2018 Detroit NAIAS:  2018 and 2019 Corvettes Share Spotlight

Revealed at Dubai’s Motor Show November 12, 2017, and in Car and Driver’s December 2017 issue, Corvette’s 2019 ZR1 was still a star attraction at Detroit’s North American International Auto Show (NAIAS) held in January 2018.  The show spanned sixteen days:  January 14th and 15th for media, 16th and 17th for industry, 18th for a charity event, and 20th through 28th for the public.  In previous years, GM held one of the early press conferences the first media day.  But press conferences were scarce this year and no GM division even held one.  On the Saturday before the show opened, GM did have an invitation-only, off-site event to unveil its new Chevrolet and GMC full size pickups.  I arrived mid-afternoon of the first media day, spent the night, then came back for a less-crowded second day photo shoot.

In addition to conferences, also almost completely extinct were the lavish press kits of years past.  Those gave way to CDs, then to thumb drives, then to the current sad state of affairs where company reps hand journalists a business card with a web address.  I have a couple of decades of press kits stashed away...maybe they’ll fund my retirement.  

Fifty two vehicles made their world debut, seven made their North American debut, and 10 special one-of-a-kind vehicles made their first appearance.  According to show officials, this NAIAS attracted 5,078 journalists from 60 countries for the two media days.  Following were 40,000 “experts and innovators” from 2,002 companies for the two industry days.  NAIAS says it’s the only North American car show with days dedicated to industry.  Public attendance over nine days was 809,161.  Not a record, but close.  To see how this compares with other big car shows around the world, see my 2014 NAIAS coverage.  

We can all agree NAIAS is important. Detroit is home to our big three domestic manufacturers and this show is the first major auto event each new calendar year.  January weather in Michigan can be brutal, but Michiganders pretty much drive the same speed in any weather, love their cars, and need little excuse to blast down to Cobo Center to see some new ones in a warm, comfy environment.  So with all NAIAS has going for it, why didn’t Chevrolet use this venue to debut the 2019 ZR1? And why end 2018 Corvette production in late January after less than 10,000 units had been built?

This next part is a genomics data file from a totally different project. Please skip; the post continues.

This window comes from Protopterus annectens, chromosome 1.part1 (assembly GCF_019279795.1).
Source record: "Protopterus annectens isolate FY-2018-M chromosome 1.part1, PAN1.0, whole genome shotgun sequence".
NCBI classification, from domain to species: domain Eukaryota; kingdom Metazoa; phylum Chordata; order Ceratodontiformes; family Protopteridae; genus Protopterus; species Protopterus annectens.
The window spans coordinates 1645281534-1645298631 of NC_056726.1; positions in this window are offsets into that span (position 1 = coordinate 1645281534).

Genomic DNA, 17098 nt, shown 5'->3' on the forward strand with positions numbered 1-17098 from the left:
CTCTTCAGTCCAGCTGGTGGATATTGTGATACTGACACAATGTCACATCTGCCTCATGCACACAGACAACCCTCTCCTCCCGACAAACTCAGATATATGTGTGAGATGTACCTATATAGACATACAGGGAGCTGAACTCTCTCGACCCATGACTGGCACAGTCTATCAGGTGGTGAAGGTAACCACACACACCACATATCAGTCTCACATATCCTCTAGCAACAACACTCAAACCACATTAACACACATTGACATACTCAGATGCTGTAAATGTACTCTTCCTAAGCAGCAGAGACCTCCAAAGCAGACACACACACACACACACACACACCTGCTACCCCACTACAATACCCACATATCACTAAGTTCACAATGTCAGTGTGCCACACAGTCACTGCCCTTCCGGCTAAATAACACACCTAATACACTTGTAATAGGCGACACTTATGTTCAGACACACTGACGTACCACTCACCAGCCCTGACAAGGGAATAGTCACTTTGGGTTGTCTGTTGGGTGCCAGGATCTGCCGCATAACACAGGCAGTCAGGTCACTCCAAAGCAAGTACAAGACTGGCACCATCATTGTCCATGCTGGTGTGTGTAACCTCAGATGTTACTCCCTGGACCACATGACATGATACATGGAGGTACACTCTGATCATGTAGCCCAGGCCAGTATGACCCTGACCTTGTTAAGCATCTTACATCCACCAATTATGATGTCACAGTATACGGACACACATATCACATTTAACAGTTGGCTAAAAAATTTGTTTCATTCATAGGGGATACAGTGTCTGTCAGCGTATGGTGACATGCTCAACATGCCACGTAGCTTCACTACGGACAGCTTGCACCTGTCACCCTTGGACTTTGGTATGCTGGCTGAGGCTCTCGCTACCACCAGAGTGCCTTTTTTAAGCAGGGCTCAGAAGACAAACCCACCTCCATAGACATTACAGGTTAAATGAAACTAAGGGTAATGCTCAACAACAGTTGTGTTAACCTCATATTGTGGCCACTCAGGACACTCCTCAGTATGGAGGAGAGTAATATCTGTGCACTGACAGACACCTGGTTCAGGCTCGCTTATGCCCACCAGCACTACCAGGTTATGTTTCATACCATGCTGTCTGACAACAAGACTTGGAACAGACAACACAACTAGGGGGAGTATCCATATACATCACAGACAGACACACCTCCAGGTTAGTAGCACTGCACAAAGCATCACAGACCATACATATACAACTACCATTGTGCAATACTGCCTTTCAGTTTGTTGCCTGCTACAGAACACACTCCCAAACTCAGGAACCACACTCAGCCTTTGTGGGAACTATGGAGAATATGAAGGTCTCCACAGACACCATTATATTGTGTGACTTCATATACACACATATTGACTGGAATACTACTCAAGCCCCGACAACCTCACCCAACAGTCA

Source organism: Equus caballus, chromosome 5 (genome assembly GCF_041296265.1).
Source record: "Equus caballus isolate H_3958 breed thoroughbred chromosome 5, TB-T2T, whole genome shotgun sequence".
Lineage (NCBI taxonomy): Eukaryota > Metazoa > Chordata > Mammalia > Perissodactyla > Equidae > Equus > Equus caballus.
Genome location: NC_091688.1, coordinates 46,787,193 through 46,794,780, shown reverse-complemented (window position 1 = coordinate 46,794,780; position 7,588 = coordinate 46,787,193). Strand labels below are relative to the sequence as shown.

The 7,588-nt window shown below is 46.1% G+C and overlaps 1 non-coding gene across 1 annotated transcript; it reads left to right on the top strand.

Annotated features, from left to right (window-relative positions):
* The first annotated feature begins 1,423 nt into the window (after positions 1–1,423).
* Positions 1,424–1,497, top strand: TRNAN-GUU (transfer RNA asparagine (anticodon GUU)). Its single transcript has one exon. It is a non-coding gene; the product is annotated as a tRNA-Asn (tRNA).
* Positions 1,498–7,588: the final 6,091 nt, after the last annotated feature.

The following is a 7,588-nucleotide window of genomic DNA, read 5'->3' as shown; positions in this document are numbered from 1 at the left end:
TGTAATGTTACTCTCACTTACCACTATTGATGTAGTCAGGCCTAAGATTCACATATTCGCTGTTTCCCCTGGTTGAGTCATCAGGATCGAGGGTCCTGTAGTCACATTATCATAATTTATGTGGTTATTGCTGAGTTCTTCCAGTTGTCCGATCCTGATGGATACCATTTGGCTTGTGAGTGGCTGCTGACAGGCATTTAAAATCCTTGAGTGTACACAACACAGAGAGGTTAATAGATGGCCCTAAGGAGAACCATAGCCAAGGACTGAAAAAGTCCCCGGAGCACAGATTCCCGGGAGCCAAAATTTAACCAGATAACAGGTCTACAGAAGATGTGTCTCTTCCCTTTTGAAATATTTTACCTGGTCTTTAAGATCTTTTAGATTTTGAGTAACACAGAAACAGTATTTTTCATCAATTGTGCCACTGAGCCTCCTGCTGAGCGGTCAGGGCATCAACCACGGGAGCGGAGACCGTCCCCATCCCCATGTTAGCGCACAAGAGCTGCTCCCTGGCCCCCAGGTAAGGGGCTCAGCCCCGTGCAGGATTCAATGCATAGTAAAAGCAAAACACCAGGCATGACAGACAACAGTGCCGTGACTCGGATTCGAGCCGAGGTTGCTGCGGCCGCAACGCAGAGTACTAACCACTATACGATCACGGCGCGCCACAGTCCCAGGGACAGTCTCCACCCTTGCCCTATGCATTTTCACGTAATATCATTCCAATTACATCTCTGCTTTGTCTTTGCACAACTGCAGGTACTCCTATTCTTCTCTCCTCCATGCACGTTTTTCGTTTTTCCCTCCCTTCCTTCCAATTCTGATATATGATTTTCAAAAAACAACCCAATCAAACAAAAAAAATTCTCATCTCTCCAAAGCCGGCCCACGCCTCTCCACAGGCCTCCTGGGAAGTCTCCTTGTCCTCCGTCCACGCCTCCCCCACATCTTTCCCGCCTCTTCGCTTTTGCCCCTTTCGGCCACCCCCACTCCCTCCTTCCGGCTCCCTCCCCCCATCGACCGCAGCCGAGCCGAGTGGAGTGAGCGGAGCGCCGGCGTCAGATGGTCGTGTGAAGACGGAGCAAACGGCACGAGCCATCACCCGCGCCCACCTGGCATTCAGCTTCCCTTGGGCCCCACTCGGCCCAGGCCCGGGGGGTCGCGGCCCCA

It’s complicated.

The elephant in the room is the mid-engine Corvette, aka the Zora.  When rumors started circulating a few years back, my thought was that I had heard this tune before and I’ll believe it when I see it.  I haven’t seen it, but I do believe it.  Chevrolet is confirming nothing and has done an admirable job of keeping a lid on its plans.  To be clear, I am not in the loop.  Other than tell me 2019 production was moved forward to accommodate the ZR1, and that 2019 will be a “normal” production cycle, I haven’t been told beans.   

Internet chatter is already claiming to know the three power plant choices for the mid-engine.  Engine release data generated within GM could leak, so maybe.  Speculation also has the C7 continuing in production alongside the mid-engine C8.  This scenario suggests a base C7 in the $50K range, with the mid-engine likely a low volume special, probably in the $150K+ range.  Again maybe, but I don’t think so.  There is absolutely no reason a mid engine C8 could not have the same price structure as the current car.  If it was my call, the C7 would end with the 2019, and the 2020 mid-engine C8 would stand alone.  And I’d bring the mid-engine in at a lower base price than the outgoing car.

Crazy?  I attended the media preview of the C4 Corvette at Riverside Raceway in California in November 1982.  Bob Stemple was Chevy’s GM and he was peppered with questions about how much this vastly improved, completely new model’s price would increase.  He was non committal, but hinted it might drop.  And it did.  The 1984’s base price came in at $21,800 compared to the 1982 Collector Edition’s $22,537.59.  That’s the only fair comparison since the Collector Edition was a hatch, comparable to the all-hatch ‘84s.  It’s doable.  Corvette’s 1984 production ramped up slowly and the waiting lists were the longest since Split Window days.  GM overpriced the original Volt and severely overpriced the gorgeous Volt-based Cadillac ELR, effectively killing it.  A new mid-engine Corvette with the price structure of the current car will sell 40,000 units annually for a decade.

Enough speculation.  As was the case last year, all GM divisions had separate locations.  Chevrolet emphasized its new Silverado pickups, but had both a 2018 production Corvette along with a 2019 ZR1.  The 2018 was a Torch Red 2LT Grand Sport coupe with black painted wheels, Heritage Package, red seat belts and custom Grand Sport mats.  The 2019 ZR1 was a 3LT Watkins Glen Gray coupe optioned with satin black wheels and the ZTK Track Performance Package.  ZTK includes a huge rear wing, ground effects, front spoiler with extra side panels, Michelin Pilot Sport Cup 2 summer tires, and specific chassis tuning.